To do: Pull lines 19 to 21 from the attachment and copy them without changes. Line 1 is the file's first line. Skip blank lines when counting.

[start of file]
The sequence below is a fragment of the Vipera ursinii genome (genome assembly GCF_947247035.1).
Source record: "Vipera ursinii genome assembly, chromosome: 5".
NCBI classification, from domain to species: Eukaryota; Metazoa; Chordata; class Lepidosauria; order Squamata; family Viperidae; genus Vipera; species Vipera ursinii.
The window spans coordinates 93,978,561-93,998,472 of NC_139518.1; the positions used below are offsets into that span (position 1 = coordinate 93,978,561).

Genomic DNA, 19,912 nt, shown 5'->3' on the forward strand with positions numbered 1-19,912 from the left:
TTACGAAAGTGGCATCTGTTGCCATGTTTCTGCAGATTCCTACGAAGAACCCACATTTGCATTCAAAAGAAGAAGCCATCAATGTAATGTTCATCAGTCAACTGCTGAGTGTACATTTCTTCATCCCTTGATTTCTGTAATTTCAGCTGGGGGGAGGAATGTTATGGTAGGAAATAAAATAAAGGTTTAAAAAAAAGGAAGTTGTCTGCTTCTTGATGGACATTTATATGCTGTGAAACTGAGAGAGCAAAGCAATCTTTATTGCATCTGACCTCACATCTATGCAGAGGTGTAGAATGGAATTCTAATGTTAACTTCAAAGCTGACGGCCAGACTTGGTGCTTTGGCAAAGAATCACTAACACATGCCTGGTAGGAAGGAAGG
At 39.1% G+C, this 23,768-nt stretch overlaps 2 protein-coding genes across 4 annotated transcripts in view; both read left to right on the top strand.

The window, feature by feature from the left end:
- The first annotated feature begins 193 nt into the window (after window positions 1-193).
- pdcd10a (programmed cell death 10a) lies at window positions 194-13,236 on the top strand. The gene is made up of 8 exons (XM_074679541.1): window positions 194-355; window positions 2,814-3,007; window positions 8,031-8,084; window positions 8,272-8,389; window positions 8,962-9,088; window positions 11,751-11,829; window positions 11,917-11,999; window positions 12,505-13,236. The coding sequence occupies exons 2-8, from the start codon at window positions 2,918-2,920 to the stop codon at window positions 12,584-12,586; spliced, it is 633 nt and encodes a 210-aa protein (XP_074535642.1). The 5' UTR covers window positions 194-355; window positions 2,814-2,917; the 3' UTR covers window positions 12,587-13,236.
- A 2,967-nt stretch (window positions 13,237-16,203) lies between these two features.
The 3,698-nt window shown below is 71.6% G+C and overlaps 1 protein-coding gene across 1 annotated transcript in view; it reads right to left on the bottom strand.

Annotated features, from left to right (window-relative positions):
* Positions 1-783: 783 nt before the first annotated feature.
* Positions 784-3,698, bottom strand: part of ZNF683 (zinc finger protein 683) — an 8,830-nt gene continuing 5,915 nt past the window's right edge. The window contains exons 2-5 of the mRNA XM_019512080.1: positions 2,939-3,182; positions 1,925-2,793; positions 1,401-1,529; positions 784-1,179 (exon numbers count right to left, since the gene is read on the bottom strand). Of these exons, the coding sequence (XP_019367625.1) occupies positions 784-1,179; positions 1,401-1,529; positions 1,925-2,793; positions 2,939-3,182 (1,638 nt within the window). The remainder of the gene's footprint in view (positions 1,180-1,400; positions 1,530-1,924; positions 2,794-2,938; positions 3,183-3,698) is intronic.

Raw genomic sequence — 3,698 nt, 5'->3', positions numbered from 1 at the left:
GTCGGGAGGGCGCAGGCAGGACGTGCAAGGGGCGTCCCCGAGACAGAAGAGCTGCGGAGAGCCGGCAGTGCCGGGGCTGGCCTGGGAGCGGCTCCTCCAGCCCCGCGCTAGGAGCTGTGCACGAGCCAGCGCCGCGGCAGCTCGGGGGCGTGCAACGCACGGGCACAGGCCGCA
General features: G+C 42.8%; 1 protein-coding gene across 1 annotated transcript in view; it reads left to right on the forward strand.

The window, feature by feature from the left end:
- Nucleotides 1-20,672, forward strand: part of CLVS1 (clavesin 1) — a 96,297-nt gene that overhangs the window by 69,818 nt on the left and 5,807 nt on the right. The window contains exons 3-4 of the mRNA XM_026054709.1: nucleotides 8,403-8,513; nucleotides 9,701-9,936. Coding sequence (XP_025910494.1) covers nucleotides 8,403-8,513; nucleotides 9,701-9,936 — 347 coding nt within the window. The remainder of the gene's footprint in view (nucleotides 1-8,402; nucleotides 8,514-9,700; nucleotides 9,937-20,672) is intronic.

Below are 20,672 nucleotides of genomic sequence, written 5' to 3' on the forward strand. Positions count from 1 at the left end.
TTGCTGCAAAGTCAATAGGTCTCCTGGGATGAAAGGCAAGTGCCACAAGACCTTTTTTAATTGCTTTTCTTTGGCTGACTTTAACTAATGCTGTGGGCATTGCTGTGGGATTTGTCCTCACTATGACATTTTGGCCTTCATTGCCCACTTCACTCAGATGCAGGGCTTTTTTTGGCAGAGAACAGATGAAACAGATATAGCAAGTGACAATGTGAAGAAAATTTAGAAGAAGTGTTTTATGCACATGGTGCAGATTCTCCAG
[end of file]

The window, feature by feature from the left end:
- Nucleotides 1-20,672, forward strand: part of CLVS1 (clavesin 1) — a 96,297-nt gene that overhangs the window by 69,818 nt on the left and 5,807 nt on the right. The window contains exons 3-4 of the mRNA XM_026054709.1: nucleotides 8,403-8,513; nucleotides 9,701-9,936. Coding sequence (XP_025910494.1) covers nucleotides 8,403-8,513; nucleotides 9,701-9,936 — 347 coding nt within the window. The remainder of the gene's footprint in view (nucleotides 1-8,402; nucleotides 8,514-9,700; nucleotides 9,937-20,672) is intronic.

Below are 20,672 nucleotides of genomic sequence, written 5' to 3' on the forward strand. Positions count from 1 at the left end.